W3C home > Mailing lists > Public > public-media-capture@w3.org > February 2016

Re: What does a track contain?

From: Luis Lopez <lulop@kurento.com>
Date: Wed, 24 Feb 2016 17:38:08 +0100
Cc: Martin Thomson <martin.thomson@gmail.com>, "public-media-capture@w3.org" <public-media-capture@w3.org>
Message-Id: <8CE42E0B-4F54-4FF3-9518-305A85D20E63@kurento.com>
To: Peter Thatcher <pthatcher@google.com>
To the best of my knowledge, Chrome <video> honors alpha channel but the rest of browsers don't. Hence that approach might work only in Chrome. Just as a workaround, I think that the only standard way of applying alpha transparency is using some kind of infrastructure where decoding could take place and the alpha mixing can be performed. There tools for that (e.g https://www.youtube.com/watch?v=WRmzzblZGDo)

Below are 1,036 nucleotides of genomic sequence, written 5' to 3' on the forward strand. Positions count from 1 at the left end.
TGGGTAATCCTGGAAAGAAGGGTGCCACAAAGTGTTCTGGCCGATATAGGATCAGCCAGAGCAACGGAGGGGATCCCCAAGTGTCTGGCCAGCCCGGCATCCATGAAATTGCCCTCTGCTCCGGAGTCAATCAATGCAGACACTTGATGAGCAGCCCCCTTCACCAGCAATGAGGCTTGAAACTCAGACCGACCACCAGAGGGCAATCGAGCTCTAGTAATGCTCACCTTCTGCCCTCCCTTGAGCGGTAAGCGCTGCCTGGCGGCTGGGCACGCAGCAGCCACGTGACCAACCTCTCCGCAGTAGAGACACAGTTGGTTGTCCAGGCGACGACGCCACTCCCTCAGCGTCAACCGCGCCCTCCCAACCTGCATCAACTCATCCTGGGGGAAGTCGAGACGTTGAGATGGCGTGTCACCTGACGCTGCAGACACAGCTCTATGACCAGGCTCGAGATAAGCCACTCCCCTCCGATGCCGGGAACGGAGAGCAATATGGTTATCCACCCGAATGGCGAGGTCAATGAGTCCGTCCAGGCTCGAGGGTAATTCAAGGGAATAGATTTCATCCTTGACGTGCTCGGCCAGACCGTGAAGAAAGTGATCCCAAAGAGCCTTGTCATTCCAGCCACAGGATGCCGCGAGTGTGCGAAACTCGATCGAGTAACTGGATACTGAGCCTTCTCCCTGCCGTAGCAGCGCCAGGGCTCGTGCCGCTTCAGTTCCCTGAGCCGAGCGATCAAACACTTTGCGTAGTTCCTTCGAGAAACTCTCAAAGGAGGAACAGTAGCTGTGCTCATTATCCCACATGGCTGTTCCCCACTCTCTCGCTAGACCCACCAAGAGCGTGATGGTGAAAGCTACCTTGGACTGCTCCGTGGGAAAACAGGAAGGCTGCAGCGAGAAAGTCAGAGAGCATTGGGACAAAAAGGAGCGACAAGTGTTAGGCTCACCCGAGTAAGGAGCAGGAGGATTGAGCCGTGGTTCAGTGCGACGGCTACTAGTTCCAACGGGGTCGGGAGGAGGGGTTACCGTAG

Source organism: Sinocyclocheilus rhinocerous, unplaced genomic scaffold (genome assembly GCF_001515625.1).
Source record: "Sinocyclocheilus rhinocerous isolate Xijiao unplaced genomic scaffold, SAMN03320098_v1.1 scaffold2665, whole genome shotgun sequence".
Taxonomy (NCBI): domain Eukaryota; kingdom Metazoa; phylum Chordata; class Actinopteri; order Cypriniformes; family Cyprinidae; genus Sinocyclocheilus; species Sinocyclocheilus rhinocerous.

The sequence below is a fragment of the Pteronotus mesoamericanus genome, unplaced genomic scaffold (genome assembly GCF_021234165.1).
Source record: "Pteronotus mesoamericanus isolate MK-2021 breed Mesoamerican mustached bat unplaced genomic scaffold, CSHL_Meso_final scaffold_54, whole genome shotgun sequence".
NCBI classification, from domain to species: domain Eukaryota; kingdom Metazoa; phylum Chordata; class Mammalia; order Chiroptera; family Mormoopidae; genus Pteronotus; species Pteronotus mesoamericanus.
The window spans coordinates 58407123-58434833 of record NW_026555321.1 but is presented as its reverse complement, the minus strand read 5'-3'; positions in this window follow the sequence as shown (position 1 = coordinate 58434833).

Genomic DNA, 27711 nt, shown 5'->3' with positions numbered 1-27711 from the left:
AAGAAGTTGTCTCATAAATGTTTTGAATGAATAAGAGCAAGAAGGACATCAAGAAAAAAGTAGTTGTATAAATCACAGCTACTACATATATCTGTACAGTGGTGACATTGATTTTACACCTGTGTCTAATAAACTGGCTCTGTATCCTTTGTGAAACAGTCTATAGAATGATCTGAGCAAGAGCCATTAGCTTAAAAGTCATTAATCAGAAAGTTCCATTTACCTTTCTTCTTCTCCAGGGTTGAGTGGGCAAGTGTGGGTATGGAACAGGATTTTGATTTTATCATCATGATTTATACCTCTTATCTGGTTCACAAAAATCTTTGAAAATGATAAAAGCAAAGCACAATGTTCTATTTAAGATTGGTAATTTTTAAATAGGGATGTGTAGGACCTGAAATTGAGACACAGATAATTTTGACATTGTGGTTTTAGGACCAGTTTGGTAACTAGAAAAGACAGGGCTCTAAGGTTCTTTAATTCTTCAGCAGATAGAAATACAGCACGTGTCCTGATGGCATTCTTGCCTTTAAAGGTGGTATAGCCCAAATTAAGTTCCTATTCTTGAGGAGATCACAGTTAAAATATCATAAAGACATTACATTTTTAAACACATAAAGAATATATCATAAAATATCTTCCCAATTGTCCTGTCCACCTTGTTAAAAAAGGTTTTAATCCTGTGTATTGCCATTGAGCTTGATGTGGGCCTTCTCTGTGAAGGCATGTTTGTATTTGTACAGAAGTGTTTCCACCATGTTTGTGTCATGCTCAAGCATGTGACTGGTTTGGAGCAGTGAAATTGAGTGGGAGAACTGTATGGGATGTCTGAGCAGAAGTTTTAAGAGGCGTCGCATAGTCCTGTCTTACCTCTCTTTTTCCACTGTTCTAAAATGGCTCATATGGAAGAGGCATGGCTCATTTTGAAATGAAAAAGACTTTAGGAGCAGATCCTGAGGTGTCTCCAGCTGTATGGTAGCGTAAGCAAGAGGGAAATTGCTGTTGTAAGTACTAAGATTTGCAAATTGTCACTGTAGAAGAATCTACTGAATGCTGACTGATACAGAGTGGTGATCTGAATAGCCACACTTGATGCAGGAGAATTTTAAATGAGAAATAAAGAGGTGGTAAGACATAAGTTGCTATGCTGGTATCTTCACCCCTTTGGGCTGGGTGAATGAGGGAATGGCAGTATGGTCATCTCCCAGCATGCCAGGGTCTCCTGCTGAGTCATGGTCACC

L.

El 24/02/2016, a las 17:28, Peter Thatcher <pthatcher@google.com> escribió:

> I don't know enough about <video> to know the answer to this:  if it has an alpha channel in it, and it's rendered on top of other web elements, is it supposed to render such that you potentially see through the video to the other web elements below?  In other words, could I use a <video> to make a video of a translucent ghost fly around a web page?  Is that the kind of thing we're going for here?   canvas -> track -> <video> -> ghost?
> 
> On Wed, Feb 24, 2016 at 8:20 AM, Martin Thomson <martin.thomson@gmail.com> wrote:
> On 24 February 2016 at 08:13, Peter Thatcher <pthatcher@google.com> wrote:
> > What do you mean "throughout the media pipeline"?  Do you expect a track
> > sent through a PeerConnection to have the alpha channel intact when it comes
> > out the remote side?
> 
> Well, we know that RTP video is generally incapable of handling alpha
> channels, so no.  Unless and until we find a codec that supports an
> alpha channel (APNG perhaps).
> 
> But the simple example of <canvas> piped to <video> presents something
> of a challenge.
> 
Received on Thursday, 25 February 2016 08:33:07 UTC

This archive was generated by hypermail 2.3.1 : Thursday, 25 February 2016 08:33:08 UTC